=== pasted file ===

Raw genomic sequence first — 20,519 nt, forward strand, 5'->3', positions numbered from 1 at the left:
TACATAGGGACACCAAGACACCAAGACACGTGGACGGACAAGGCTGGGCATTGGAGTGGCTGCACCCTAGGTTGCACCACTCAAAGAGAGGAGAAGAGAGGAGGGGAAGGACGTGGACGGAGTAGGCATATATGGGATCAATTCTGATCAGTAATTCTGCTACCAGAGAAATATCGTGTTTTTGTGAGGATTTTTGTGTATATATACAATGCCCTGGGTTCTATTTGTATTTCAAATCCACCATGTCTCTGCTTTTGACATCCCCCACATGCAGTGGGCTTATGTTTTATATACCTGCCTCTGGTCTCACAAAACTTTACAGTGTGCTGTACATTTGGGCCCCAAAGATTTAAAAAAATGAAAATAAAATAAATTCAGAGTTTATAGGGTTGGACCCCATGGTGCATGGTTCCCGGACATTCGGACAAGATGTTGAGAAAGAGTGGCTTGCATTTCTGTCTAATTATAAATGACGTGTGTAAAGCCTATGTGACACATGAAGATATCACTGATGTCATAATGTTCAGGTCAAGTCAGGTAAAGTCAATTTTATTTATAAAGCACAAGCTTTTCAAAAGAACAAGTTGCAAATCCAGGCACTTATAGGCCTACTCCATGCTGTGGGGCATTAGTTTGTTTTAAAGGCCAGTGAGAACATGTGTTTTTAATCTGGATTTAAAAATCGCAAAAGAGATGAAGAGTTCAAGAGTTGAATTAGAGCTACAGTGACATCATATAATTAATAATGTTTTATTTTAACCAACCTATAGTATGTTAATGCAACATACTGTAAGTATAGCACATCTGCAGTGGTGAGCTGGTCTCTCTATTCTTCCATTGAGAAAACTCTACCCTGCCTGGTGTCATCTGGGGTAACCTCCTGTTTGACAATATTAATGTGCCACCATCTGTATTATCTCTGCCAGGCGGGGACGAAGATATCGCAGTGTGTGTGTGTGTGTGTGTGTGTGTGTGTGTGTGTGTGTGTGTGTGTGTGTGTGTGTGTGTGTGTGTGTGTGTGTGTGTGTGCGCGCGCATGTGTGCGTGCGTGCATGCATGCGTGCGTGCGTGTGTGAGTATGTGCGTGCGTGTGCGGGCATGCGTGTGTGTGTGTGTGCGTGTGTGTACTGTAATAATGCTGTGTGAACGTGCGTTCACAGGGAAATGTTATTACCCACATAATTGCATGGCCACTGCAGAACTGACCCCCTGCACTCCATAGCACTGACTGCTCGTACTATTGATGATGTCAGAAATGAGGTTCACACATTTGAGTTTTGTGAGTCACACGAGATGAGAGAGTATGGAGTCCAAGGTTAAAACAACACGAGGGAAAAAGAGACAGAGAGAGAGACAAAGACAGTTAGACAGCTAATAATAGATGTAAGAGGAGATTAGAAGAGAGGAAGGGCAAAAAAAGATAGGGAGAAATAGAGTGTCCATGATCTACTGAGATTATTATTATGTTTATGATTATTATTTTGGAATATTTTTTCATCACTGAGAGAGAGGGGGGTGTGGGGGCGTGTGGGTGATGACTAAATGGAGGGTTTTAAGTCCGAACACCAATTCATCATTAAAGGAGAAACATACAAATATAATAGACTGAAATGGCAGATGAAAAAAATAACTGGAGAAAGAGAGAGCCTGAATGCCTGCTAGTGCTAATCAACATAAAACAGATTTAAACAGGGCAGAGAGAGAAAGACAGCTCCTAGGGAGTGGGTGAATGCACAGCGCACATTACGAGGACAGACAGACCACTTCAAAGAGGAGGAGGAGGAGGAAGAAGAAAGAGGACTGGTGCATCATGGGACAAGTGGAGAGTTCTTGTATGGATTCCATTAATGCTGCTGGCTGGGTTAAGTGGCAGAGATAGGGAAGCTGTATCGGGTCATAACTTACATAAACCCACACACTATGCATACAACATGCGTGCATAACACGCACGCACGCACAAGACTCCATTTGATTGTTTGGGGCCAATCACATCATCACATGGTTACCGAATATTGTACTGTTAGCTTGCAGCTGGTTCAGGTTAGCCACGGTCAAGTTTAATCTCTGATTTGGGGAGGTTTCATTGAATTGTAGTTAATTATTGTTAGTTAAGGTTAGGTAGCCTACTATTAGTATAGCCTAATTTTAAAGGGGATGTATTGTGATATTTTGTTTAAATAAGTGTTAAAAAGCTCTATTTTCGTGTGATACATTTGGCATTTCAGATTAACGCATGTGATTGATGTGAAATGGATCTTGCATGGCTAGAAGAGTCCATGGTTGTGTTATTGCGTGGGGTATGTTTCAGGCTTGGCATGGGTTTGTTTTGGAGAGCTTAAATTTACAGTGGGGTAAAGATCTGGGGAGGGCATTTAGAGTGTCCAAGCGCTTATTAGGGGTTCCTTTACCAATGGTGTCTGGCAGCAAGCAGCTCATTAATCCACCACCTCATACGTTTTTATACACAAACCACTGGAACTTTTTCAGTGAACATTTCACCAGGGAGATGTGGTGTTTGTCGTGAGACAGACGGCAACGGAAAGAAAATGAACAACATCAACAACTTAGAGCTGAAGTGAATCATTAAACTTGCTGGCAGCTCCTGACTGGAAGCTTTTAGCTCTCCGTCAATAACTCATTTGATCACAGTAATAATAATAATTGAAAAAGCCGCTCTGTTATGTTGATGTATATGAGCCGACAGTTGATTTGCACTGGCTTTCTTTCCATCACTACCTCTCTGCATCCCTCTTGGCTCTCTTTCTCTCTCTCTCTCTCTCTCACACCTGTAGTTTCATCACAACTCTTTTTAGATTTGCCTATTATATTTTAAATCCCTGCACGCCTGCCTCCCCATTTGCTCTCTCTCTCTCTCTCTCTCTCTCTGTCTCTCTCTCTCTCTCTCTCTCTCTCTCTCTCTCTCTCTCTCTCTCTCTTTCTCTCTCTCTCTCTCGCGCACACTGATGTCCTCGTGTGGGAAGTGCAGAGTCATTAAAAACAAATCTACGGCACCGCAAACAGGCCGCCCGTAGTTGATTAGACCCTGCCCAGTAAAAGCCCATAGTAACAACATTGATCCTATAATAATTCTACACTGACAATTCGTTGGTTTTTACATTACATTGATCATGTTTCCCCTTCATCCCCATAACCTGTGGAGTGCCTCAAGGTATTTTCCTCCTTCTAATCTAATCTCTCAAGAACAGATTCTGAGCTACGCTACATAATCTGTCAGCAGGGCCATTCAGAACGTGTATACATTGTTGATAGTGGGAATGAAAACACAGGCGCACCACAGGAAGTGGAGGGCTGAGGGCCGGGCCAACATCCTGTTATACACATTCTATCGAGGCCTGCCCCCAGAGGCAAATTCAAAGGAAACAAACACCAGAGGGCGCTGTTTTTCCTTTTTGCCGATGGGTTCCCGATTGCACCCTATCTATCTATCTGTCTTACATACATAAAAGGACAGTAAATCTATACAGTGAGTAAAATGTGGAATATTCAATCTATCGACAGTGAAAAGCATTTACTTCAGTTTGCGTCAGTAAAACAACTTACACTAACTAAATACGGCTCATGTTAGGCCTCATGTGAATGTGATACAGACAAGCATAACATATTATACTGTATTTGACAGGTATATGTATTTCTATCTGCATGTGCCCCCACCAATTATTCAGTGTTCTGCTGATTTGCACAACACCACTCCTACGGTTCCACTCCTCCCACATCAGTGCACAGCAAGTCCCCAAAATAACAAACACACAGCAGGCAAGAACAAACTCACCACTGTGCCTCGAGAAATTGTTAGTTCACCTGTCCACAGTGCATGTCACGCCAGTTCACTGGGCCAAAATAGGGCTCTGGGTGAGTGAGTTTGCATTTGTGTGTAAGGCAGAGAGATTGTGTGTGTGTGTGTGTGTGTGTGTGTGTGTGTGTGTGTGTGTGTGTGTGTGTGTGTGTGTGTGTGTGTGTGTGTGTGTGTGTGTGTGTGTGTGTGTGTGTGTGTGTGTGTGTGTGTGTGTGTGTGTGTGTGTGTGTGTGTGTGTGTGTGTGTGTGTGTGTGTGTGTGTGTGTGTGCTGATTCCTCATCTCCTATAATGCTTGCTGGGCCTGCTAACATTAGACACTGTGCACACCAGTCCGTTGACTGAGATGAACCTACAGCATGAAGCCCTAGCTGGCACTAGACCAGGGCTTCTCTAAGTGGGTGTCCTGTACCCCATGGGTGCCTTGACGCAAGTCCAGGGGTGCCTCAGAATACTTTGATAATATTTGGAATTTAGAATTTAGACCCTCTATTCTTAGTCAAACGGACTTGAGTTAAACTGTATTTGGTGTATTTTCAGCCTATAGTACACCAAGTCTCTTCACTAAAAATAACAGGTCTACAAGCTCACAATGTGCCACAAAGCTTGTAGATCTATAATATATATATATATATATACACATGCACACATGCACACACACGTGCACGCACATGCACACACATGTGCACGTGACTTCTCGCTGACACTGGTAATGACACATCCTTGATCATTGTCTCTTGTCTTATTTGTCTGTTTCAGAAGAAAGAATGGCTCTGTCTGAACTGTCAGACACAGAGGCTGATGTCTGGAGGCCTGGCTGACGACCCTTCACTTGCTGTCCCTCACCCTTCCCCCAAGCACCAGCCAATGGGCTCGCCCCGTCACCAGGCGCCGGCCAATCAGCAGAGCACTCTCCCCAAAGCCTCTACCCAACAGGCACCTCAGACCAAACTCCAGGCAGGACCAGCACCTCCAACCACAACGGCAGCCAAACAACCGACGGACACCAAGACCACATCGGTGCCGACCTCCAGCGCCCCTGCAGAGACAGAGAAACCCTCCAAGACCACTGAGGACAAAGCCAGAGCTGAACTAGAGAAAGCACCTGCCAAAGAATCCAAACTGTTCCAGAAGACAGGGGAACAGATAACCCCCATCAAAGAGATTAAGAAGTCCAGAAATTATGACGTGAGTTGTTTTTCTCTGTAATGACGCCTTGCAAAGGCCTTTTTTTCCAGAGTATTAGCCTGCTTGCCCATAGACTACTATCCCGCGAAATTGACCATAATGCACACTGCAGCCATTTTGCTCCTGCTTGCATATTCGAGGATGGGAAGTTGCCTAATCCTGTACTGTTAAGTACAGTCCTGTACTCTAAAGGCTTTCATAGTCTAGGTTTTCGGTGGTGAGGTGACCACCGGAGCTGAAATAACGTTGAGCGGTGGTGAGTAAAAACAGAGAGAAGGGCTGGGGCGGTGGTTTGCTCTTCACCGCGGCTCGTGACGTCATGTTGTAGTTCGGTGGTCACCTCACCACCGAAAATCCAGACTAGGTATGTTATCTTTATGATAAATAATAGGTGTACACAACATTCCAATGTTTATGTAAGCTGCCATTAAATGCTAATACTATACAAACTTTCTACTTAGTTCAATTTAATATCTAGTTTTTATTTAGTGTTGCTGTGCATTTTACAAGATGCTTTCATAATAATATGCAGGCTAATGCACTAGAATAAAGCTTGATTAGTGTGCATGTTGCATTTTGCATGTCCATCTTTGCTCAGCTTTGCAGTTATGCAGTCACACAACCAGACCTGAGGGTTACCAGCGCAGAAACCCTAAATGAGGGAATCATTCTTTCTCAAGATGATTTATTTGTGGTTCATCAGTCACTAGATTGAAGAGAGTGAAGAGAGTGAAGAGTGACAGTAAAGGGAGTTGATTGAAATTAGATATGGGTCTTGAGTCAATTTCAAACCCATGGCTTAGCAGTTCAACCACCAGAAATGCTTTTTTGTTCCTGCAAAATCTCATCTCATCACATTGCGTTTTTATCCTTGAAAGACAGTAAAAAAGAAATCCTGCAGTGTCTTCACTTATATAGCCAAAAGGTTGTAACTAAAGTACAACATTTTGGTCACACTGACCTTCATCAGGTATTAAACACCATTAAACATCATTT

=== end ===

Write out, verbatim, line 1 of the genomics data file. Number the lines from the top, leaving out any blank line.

Raw genomic sequence first — 20,519 nt, forward strand, 5'->3', positions numbered from 1 at the left: